President Bush has said that he personally opposes any research that sacrifices embryonic life, even to save an existing person. In August 2001 the president limited federal funding to research on a few dozen stem cell lines that had been created up to that point.
Scientists complain that the decree has severely crippled progress in the field. But recent developments have moved them toward their twin goals of attracting non-federal money for stem cell research and overturning the restrictions.
Several states, including California, New Jersey and Illinois, have set up ways to fund the research. A number of Democratic candidates in this year’s congressional elections are focusing on the issue.
The research at Advanced Cell Technology subverts those efforts, McGee said. But writing in Nature earlier this year about the demonstration of the technique in mice, Stanford University stem cell researcher Irving Weissman disagreed.
“Although the efforts cited here will be criticized as a diversion of good science by politics, I believe all of these attempts to advance and translate medical science should be pursued in parallel,” Weissman wrote.
Scientists at Advanced Cell, based in Alameda, devised a clever means of piggybacking on existing fertility treatments to avoid the creation, manipulation or destruction of embryos specifically for the production of stem cells. The fertility procedure, known as preimplantation genetic diagnosis, or PGD, is used when parents want to avoid having a child with a lethal or severely debilitating birth defect. About 1,000 such procedures are performed each year in the United States.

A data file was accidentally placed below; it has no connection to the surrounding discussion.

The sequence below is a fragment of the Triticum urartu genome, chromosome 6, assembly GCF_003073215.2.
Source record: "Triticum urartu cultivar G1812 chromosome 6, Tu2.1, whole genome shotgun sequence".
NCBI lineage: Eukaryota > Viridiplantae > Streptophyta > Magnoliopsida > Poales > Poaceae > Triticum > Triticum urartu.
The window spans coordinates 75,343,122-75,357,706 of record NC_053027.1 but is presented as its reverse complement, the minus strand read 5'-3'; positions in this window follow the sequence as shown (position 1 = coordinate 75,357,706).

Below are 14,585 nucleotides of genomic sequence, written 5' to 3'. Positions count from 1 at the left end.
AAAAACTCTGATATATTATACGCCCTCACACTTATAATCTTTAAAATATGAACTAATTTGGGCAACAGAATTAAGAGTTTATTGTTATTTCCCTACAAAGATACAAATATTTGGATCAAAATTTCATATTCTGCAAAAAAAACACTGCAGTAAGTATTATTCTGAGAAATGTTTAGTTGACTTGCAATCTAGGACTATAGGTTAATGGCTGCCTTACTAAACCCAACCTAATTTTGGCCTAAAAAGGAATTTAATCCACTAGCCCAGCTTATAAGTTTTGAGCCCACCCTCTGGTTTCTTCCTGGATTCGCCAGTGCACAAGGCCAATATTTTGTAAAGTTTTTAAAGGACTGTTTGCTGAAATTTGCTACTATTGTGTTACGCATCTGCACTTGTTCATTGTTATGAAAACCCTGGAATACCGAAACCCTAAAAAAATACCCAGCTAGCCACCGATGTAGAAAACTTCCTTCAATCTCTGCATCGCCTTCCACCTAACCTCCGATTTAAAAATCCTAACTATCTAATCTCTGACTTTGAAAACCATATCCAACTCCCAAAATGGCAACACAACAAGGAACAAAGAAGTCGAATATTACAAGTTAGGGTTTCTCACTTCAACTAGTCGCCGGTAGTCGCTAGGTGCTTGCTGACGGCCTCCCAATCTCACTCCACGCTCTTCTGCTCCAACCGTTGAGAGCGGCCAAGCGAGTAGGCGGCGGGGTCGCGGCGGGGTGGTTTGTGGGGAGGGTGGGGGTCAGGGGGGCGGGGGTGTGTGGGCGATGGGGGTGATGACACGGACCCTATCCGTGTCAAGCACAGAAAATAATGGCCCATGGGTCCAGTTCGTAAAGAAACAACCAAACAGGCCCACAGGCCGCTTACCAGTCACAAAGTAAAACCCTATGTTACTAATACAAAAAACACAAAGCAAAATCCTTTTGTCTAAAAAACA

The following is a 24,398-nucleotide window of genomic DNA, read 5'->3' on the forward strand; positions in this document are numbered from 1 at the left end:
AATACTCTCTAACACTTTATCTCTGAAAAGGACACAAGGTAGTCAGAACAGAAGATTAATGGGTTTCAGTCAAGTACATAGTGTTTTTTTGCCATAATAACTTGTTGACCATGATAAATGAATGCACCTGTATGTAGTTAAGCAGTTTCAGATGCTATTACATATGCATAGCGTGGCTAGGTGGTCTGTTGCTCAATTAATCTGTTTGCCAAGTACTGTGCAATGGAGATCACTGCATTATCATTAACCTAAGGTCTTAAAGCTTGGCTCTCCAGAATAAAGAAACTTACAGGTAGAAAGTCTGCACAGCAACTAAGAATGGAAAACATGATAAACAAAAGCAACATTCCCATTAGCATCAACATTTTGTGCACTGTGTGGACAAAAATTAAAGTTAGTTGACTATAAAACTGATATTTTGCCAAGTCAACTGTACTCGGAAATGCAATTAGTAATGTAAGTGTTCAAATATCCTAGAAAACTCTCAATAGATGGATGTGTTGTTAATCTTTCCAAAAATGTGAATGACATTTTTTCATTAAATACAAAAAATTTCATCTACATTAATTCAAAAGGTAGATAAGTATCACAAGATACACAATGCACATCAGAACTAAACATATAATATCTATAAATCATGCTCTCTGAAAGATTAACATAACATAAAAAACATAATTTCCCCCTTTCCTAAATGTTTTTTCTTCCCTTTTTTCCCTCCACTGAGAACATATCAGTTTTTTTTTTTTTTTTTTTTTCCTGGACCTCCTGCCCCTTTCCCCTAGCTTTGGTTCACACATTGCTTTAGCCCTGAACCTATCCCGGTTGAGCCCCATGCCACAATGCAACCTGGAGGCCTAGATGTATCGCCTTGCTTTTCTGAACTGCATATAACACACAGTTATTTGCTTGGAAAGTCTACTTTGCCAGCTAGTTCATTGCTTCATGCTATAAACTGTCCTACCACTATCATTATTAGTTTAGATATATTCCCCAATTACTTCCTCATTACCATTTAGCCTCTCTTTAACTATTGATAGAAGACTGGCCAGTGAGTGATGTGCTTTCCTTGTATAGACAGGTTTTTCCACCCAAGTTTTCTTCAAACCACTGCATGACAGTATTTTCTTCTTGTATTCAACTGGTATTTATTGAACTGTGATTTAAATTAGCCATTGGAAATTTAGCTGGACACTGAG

PGD begins with in vitro fertilization to produce numerous embryos. At a very early stage of development, when the embryos are no more than a ball of eight to 10 cells, a technician extracts a single cell from each one. The extracted cells are tested for genetic disorders, and those free of defect are then implanted in the mother in the hope they will develop.
The new stem cell production method takes a cell extracted during PGD and allows it to divide. One of the two resulting cells is genetically tested as in normal PGD; the other is cultured to encourage the development of stem cells.
“It’s nothing revolutionary,” said Yury Verlinsky, a Chicago geneticist who specializes in PGD.
Though the new procedure may satisfy the president’s objections to stem cell research, it does not meet the ethical standards of the Roman Catholic church, which opposes both PGD and in vitro fertilization.
Advanced Cell Technology was able to produce two viable stem cell lines from a total of 16 embryos. The lines appeared to exhibit the full potential of embryonic stem cells to develop into any type of human tissue, the researchers reported, but additional study is needed to verify that.
“I think this will become a standard way of producing stem cell lines,” said Ronald M. Green, a Dartmouth College professor of religion who is an unpaid bioethics adviser to Advanced Cell Technology.
The company, which has been struggling financially, owns about 300 patents that it hopes to develop into medical treatments. After news of its announcement broke on Wednesday, the price of its over-the-counter stock shot up from 42 cents to close at $1.83 per share.